Media literacy

Due to the quantitatively high use of today’s media, the importance of media literacy is increasing. Children and young people in particular consume media in large quantities and are exposed to the content. On the occasion of the quantitatively high use of media, there is a necessity to develop an understanding regarding media in the digital environment (Koltay, 2011).

The Center for Media Literacy defines media literacy as an educational concept for the 21st century. Followed by the definition that media literacy “provides a framework to access, analyse, evaluate and create messages in a variety of forms.” (Thoman & Jolls, 2005, p. 15). Similarities can be seen here with regard to information literacy, since the analysis and evaluation of information and access to it are addressed (Mackey & Jacobson, 2011). Moreover, a second part is added to the definition, which states that media literacy “builds and understanding of the role of media in society, as well as essential skills of inquiry and self-expression necessary for citizens of a democracy.” (Thoman & Jolls, 2005, p. 15). Accordingly, the emphasis is also placed on the social context, which demands the level of knowledge to find information and to evaluate them (Mackey & Jacobson, 2011).

Digital literacy

In their article, Mackey and Jacobson describe Paul Gilster’s definition of digital literacy. According to this definition, digital literacy can be seen as the ability to “access” and “use” networked computer resources. In addition, critical thinking is associated with digital literacy, so that the assessment of information available online is attributed a high importance. Accordingly, parallels can be drawn with information literacy, as the attributes of critical thinking and evaluation of information are usually related to information literacy (Mackey & Jacobson, 2011). Leaning (2019) notes that the attempts to define digital literacy contribute to the general understanding of literacy, but the new technologies also require new technological understanding. Leaning (2019) also mentions that aspects regarding new technologies are not sufficiently incorporated. However, the acquisition of new knowledge and skills require exposure to new technologies.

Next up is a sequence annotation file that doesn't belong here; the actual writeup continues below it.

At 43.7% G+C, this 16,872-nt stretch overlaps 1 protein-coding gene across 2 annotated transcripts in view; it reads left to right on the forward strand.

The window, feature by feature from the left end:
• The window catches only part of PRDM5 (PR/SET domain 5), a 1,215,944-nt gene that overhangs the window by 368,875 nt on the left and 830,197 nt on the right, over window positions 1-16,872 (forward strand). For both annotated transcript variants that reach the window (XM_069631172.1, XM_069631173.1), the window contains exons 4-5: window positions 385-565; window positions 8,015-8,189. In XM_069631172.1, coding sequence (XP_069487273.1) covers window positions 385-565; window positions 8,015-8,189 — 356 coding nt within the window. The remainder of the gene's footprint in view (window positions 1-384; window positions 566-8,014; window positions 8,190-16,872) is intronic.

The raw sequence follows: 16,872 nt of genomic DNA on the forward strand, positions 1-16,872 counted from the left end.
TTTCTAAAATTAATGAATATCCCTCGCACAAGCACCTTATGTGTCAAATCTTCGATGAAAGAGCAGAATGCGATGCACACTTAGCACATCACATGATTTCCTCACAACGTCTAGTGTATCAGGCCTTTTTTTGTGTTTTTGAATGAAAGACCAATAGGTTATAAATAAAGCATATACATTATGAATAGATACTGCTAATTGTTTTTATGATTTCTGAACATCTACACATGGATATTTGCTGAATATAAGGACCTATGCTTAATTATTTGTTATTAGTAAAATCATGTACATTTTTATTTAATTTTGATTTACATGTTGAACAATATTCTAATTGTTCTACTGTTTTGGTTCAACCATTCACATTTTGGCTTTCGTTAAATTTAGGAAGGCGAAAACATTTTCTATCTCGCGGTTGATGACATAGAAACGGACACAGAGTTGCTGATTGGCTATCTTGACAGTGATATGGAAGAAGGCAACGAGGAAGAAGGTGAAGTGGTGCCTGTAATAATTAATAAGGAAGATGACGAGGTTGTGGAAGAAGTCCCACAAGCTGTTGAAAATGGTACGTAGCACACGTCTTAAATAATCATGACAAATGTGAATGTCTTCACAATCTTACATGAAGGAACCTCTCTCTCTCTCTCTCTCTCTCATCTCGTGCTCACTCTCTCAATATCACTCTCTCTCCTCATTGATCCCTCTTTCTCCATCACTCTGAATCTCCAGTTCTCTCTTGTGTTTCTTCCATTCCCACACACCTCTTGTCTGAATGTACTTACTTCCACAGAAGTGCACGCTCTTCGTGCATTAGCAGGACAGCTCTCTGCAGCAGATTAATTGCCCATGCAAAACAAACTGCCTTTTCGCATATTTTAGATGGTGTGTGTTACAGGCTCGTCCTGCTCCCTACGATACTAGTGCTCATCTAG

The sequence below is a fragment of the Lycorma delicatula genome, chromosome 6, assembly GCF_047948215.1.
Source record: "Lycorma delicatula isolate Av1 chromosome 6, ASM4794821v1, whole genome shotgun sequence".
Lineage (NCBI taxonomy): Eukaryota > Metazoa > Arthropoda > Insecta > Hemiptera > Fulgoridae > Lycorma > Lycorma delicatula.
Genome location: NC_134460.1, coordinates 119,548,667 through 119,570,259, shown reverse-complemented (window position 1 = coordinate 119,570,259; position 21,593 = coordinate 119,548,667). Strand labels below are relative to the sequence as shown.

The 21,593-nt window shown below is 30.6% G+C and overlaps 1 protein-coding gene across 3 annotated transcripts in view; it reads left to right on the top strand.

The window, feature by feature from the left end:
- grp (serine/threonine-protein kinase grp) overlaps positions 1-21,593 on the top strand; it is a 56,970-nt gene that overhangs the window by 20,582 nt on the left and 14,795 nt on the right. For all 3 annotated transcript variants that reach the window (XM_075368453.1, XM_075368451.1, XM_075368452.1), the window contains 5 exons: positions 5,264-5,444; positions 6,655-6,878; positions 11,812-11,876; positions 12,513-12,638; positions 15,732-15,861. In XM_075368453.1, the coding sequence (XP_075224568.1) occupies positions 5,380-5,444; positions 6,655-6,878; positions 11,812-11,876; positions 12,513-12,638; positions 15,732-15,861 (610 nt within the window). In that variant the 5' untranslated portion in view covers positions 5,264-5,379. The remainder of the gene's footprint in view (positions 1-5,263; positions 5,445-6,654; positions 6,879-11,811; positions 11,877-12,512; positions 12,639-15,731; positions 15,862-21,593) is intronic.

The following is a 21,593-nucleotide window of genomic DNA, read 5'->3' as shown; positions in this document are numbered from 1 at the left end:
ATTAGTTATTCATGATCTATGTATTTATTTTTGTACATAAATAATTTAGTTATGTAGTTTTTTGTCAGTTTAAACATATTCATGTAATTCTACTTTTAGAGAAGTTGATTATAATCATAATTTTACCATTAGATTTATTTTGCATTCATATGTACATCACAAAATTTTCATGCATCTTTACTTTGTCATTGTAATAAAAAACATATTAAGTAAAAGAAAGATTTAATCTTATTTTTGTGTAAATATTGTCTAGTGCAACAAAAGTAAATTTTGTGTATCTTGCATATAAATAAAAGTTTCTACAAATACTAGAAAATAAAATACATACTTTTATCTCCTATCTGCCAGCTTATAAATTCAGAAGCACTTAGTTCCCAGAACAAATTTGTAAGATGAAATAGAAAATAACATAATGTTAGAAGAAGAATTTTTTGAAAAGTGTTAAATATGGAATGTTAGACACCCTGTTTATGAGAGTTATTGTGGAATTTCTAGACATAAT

Mackey and Jacobson (2014) describe metaliteracy as the ability to independently evaluate various competencies and the personal demand for literacies that are integrated into today’s information environment. Thus, the focus is mainly on knowledge acquisition. With the use of metaliteracy, individuals gain the competence to adjust to variable technologies and learning environments (Mackey & Jacobson, 2014). In the digital age, information literacy can be recognized as metaliteracy because it involves handling numerous documents and different media formats in a collaborative setting (Mackey & Jacobson, 2011). Repeatedly, the importance of applying critical thinking and analysis is addressed in order to apply the mentioned skills, for example, in social media environments (Mackey & Jacobson, 2014).


Koltay, T. (2011). The media and the literacies: media literacy, information literacy, digital literacy. Media, Culture & Society, 33(2), 211-221.

Leaning, M. (2019). An Approach to Digital Literacy through the Integration of Media and Information Literacy. Media and Communication, 7(2), 4-13.     

Mackey, T. P., & Jacobson, T. E. (2011). Reframing Information Literacy as a Metaliteracy. Association of College and Research Libraries, 70(1), 62-78. 

Mackey, T. P., & Jacobson, T. E. (2014). Metaliteracy: Reinventing Information Literacy to Empower Learners. American Library Association. 

Thoman, E., & Jolls, T. (2005). Literacy for the 21st Century: An Overview & Orientation Guide To Media Literacy Education. Center For Media Literacy.